• Hotel management
  • Corporation reports
Subject.Name (LCNAF)
  • Starwood Hotels & Resorts
Genre (AAT)
  • annual reports
  • business records
Language English
Type (DCMI)
  • Text
  • Image
Original Item Location Conrad N. Hilton Papers
Digital Collection Annual Reports from the Hospitality Industry Archives
Digital Collection URL http://digital.lib.uh.edu/collection/hiltonar
Repository Hospitality Industry Archives, Conrad N. Hilton College of Hotel and Restaurant Management, University of Houston
Repository URL http://www.uh.edu/hilton-college/About/hospitality-industry-archives
Use and Reproduction No Copyright - United States
File Name index.cpd
Item Description
Title Image 7
Format (IMT)
  • image/jpeg
File Name hiltonar_201609_024_007.jpg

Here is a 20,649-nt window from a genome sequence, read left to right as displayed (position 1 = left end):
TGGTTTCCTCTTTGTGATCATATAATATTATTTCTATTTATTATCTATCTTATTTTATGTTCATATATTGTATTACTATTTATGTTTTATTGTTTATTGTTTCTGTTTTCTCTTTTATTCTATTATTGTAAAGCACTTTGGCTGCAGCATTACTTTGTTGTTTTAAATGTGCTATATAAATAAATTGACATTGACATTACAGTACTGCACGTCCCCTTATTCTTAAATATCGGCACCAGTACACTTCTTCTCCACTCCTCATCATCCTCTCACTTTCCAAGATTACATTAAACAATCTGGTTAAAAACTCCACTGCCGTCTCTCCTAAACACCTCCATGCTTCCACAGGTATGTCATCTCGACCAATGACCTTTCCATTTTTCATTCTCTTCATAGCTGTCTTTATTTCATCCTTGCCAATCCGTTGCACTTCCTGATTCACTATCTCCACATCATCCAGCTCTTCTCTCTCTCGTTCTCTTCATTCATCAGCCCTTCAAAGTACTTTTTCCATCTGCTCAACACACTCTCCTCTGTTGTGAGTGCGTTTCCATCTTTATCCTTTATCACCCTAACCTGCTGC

Transcript capitalizing the basic earnings of the respective hotels by the best yardsticks, or what we call multipliers, available to the officers. These yardsticks though obviously not infallible, have nonetheless in the case of actual sales been found to be conservative. Since "net worth profit" necessarily fluctuates in relatively large swings, both during good and poor years, it is suggested that this measure of performance should not carry excessive weight in the formulation of a dividend policy. It is likewise the management's view that the "reported earnings" when unduly influenced by what might be considered exaggerated depreciation reserves allowable to encourage new construction, should not rigidly be accepted as the basis of a long range dividend policy. Adjusted Earnings We suggest that for long range dividend appraisal purposes, taking into account both good and bad years, what we call "adjusted earnings" provides a more satisfactory yardstick. Such "adjusted earn,- ings" are determined by substituting for the depreciation reserves set up on the Company's books, for income tax purposes, an amount equal to 6% of gross hotel sales (Thompson Industries, Inc. excluded). This figure was chosen because it seems to coincide closely with the average rate of depreciation customary in the industry as reported in recent years by leading hotel accounting firms. Using this yardstick, Sheraton's so- called "adjusted earnings" amounted to $4,625,000 for the past year or $.86 per share compared with $7,911,000 or $1.45 per share for the preceding year. The "adjusted earnings" for the current year were also adversely affected by the inclusion of adjustments applicable to prior years. These are described in Notes to Consolidated Financial Statements — Note No. 10. The last dividend of $.10 which is at the annual rate of $.40 per share, is, we believe, currently adequately covered by "adjusted earnings" on the basis of long range estimated depreciation requirements. It allows for the retention of substantial funds for increased debt amortization needed to restore our long term debt to a level close to 50% of the estimated market value of our properties. The ratio of long term debt to total assets at market value (after deducting current liabilities) as estimated by Company officers is 60.3%. If the two issues of subordinated income debt securities are excluded, the ratio becomes 45.9%. Although there has been some criticism of the Company's recent dividend reduction in the face of sufficient "adjusted earnings" to more than cover the former $.60 disbursement, the need for debt reduction to maintain a satisfactory balance between debt and market value of properties was considered of greater importance by the directors. Since the end of the fiscal year, the ratio of long term debt has been improved through the sale of two Sheraton properties for close to $15,000,000, payable in cash. This represents an increase of one million dollars over the figures used for computing estimated net asset values of these two properties a year ago, plus whatever will prove to be the value of that portion of one of the properties which was retained. Sheraton retains the operating rights to both properties. Nearly all of the 15 million dollar proceeds of these two sales are being used to eliminate the Company's principal current bank loans, to reduce outstanding mortgages, for the purchase of more than a million and a quarter of Company debentures in anticipation of this year's sinking fund requirements, and for the anticipation of subsidiary company term loans payable during the current fiscal year. Such loans were secured from local banks to finance improvements to existing Sheraton Hotels. The two property sales were the Princess Kaiulani Hotel in Honolulu to Japanese interests, and the more than two acres of land on which the Sheraton-Palace stands to one of the country's largest insurance companies. By retaining title to the Sheraton-Palace Hotel building, Sheraton retains a substantial asset. New Construction Sheraton's hundred million dollar construction program announced some six years ago has now, with the opening of the new Sheraton-Ritz in Minneapolis, been virtually completed. Favorable comments from the Twin Cities indicate that our con-